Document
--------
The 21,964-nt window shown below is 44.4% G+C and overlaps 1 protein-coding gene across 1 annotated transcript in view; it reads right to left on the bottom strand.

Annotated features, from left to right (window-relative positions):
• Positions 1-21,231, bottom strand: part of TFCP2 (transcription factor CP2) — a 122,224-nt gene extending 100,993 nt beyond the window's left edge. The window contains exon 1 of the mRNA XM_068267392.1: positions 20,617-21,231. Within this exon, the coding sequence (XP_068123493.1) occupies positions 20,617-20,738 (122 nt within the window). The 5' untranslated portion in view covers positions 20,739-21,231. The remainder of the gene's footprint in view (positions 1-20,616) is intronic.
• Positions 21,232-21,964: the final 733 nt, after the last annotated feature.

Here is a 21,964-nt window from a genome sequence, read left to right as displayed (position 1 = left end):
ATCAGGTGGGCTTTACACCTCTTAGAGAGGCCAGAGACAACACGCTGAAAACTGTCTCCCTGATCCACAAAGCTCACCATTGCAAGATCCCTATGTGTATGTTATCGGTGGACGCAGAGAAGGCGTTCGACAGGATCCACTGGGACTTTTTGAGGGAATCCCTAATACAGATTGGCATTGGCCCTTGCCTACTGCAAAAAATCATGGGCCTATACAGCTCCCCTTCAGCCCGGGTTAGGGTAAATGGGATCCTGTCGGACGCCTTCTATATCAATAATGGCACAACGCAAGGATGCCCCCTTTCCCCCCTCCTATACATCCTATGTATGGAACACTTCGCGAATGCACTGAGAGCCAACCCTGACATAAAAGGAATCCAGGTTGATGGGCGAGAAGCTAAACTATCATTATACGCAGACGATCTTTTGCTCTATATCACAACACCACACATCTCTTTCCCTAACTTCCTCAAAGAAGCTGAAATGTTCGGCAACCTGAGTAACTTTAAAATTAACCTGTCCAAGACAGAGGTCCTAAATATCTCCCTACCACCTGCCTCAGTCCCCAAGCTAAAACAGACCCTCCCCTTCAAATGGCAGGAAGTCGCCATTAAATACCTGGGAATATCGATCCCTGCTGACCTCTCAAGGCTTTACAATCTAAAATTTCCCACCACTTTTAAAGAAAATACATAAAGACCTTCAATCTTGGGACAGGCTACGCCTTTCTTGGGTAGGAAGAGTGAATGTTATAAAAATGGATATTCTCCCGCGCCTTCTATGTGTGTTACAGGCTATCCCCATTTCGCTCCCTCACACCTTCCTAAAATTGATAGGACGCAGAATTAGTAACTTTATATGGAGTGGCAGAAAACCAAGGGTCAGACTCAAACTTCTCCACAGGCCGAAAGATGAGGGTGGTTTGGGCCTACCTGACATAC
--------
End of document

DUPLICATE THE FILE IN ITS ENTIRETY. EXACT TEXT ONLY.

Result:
The 21,964-nt window shown below is 44.4% G+C and overlaps 1 protein-coding gene across 1 annotated transcript in view; it reads right to left on the bottom strand.

Annotated features, from left to right (window-relative positions):
• Positions 1-21,231, bottom strand: part of TFCP2 (transcription factor CP2) — a 122,224-nt gene extending 100,993 nt beyond the window's left edge. The window contains exon 1 of the mRNA XM_068267392.1: positions 20,617-21,231. Within this exon, the coding sequence (XP_068123493.1) occupies positions 20,617-20,738 (122 nt within the window). The 5' untranslated portion in view covers positions 20,739-21,231. The remainder of the gene's footprint in view (positions 1-20,616) is intronic.
• Positions 21,232-21,964: the final 733 nt, after the last annotated feature.

Here is a 21,964-nt window from a genome sequence, read left to right as displayed (position 1 = left end):
ATCAGGTGGGCTTTACACCTCTTAGAGAGGCCAGAGACAACACGCTGAAAACTGTCTCCCTGATCCACAAAGCTCACCATTGCAAGATCCCTATGTGTATGTTATCGGTGGACGCAGAGAAGGCGTTCGACAGGATCCACTGGGACTTTTTGAGGGAATCCCTAATACAGATTGGCATTGGCCCTTGCCTACTGCAAAAAATCATGGGCCTATACAGCTCCCCTTCAGCCCGGGTTAGGGTAAATGGGATCCTGTCGGACGCCTTCTATATCAATAATGGCACAACGCAAGGATGCCCCCTTTCCCCCCTCCTATACATCCTATGTATGGAACACTTCGCGAATGCACTGAGAGCCAACCCTGACATAAAAGGAATCCAGGTTGATGGGCGAGAAGCTAAACTATCATTATACGCAGACGATCTTTTGCTCTATATCACAACACCACACATCTCTTTCCCTAACTTCCTCAAAGAAGCTGAAATGTTCGGCAACCTGAGTAACTTTAAAATTAACCTGTCCAAGACAGAGGTCCTAAATATCTCCCTACCACCTGCCTCAGTCCCCAAGCTAAAACAGACCCTCCCCTTCAAATGGCAGGAAGTCGCCATTAAATACCTGGGAATATCGATCCCTGCTGACCTCTCAAGGCTTTACAATCTAAAATTTCCCACCACTTTTAAAGAAAATACATAAAGACCTTCAATCTTGGGACAGGCTACGCCTTTCTTGGGTAGGAAGAGTGAATGTTATAAAAATGGATATTCTCCCGCGCCTTCTATGTGTGTTACAGGCTATCCCCATTTCGCTCCCTCACACCTTCCTAAAATTGATAGGACGCAGAATTAGTAACTTTATATGGAGTGGCAGAAAACCAAGGGTCAGACTCAAACTTCTCCACAGGCCGAAAGATGAGGGTGGTTTGGGCCTACCTGACATAC